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ss triple helix - spring 2003,  David Livingstone: The Man behind the Legend (Book Review)

David Livingstone: The Man behind the Legend (Book Review)

David Livingstone: The Man behind the Legend - Rob Mackenzie - Christian Focus Publications 2000 - £11.99 Hb 389pp - ISBN 1 85792 6153

This book is the third biography of David Livingstone to appear in the last few years. It avoids the modern tendency to historal revisionism so common in many biographies today and provides a clear, honest and straightforward account of the life and work of Livingstone as a pioneer Christian missionary in Africa. The author has lived long in Africa and has read widely in the primary and secondary sources of his material.

He describes the three themes that dominated Livingstone's life as those of 'evangelism, exploration and emancipation'. To these we must add his robust Christian faith and unwavering sense of vocation which inspired all his activities. The author gives graphic accounts of the incidents of Livingstone's life, many of which have formed part of the 'legend', but which nevertheless were actual and historical.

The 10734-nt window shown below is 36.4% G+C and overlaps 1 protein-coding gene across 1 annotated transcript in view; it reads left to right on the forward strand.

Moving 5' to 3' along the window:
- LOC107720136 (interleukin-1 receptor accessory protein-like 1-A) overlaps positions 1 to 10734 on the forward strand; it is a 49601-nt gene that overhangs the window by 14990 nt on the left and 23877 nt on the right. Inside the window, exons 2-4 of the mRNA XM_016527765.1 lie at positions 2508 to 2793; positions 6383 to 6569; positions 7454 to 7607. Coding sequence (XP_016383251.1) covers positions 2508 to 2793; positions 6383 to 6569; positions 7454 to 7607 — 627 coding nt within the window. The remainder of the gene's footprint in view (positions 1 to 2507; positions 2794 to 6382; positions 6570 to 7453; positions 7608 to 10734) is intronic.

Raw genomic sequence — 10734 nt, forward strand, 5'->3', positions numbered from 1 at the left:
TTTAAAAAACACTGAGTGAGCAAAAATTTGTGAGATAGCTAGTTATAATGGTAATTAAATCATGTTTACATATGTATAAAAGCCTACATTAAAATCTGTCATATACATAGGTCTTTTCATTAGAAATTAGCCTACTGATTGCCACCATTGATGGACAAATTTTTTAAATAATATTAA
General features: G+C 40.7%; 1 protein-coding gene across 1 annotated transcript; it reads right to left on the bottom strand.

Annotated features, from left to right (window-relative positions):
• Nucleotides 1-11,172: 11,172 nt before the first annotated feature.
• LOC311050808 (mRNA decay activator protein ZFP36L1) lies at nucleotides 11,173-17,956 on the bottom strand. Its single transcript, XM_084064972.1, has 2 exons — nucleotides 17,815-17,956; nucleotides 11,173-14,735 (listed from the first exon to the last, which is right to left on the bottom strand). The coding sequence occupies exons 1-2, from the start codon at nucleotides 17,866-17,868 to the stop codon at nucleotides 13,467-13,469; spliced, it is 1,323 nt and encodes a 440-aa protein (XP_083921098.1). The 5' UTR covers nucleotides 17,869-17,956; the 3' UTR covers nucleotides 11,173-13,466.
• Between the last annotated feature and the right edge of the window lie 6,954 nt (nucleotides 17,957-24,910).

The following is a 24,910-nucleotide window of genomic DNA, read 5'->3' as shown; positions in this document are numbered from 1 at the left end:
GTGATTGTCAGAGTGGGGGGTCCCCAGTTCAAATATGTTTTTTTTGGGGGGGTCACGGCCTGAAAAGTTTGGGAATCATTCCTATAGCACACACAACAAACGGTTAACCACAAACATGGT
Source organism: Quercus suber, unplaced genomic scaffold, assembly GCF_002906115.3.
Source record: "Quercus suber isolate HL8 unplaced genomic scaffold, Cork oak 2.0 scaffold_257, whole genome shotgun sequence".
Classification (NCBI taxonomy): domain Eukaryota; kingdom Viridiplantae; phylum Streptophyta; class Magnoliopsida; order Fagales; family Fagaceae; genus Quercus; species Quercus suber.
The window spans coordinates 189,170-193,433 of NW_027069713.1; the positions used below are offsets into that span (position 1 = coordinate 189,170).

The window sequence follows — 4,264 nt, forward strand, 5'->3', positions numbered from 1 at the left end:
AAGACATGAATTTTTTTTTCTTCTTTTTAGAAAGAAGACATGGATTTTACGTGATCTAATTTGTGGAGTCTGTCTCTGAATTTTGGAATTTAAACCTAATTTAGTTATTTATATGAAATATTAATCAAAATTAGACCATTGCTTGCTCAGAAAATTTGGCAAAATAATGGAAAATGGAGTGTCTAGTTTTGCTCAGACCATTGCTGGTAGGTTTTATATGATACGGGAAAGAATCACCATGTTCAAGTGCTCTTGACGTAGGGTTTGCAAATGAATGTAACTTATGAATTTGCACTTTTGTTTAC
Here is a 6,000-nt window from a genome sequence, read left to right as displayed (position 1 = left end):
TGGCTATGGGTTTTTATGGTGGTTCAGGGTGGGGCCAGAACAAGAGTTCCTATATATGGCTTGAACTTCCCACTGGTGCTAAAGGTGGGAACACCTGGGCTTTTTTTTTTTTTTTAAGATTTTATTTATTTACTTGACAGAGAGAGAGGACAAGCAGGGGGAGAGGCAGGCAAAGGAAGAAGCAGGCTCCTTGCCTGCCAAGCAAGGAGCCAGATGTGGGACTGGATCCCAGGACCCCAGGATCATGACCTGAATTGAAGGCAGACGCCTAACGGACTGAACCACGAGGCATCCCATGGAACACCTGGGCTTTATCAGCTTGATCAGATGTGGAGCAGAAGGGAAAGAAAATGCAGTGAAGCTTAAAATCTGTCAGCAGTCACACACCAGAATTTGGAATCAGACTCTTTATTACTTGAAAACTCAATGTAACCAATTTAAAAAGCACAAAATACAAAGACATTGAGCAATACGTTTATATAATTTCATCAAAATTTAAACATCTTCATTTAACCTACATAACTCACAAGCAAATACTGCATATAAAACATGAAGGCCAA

There are numerous references of medical interest in the book. Livingstone prescribed his own pills, 'the Zambezi rousers', for treatment of fever and although they contained only three grains of quinine, they were even said to be successful in treating malaria. Attacked by a lion in 1884, he sustained a compound fracture of his left humerus from which a false joint eventually resulted. This false joint was one of the features by which his body was identified when it was received in London in 1874. An appendix to the book reproduces the report of the postmortem examination of Livingstone's body after it had been brought to London 'by faithful hands over land and sea'.

There are many references too to Livingstone's work as an evangelist, mostly quoted from his diaries and letters. He spoke to individuals in personal evangelism and to groups in informal services. However, Livingstone soon learned that the task of pioneer missionaries like himself was to be sowers of the seed, not reapers of the harvest. That was left to others who came after him. This book contains much more than can be indicated in a brief review, but it can be confidently recommended as a handy, readable and well-informed factual account of the life and work of one who was a faithful servant of God and of the people of Africa in his generation.

Reviewed by
John Wilkinson

Retired Consultant in Public Health and a former medical missionary

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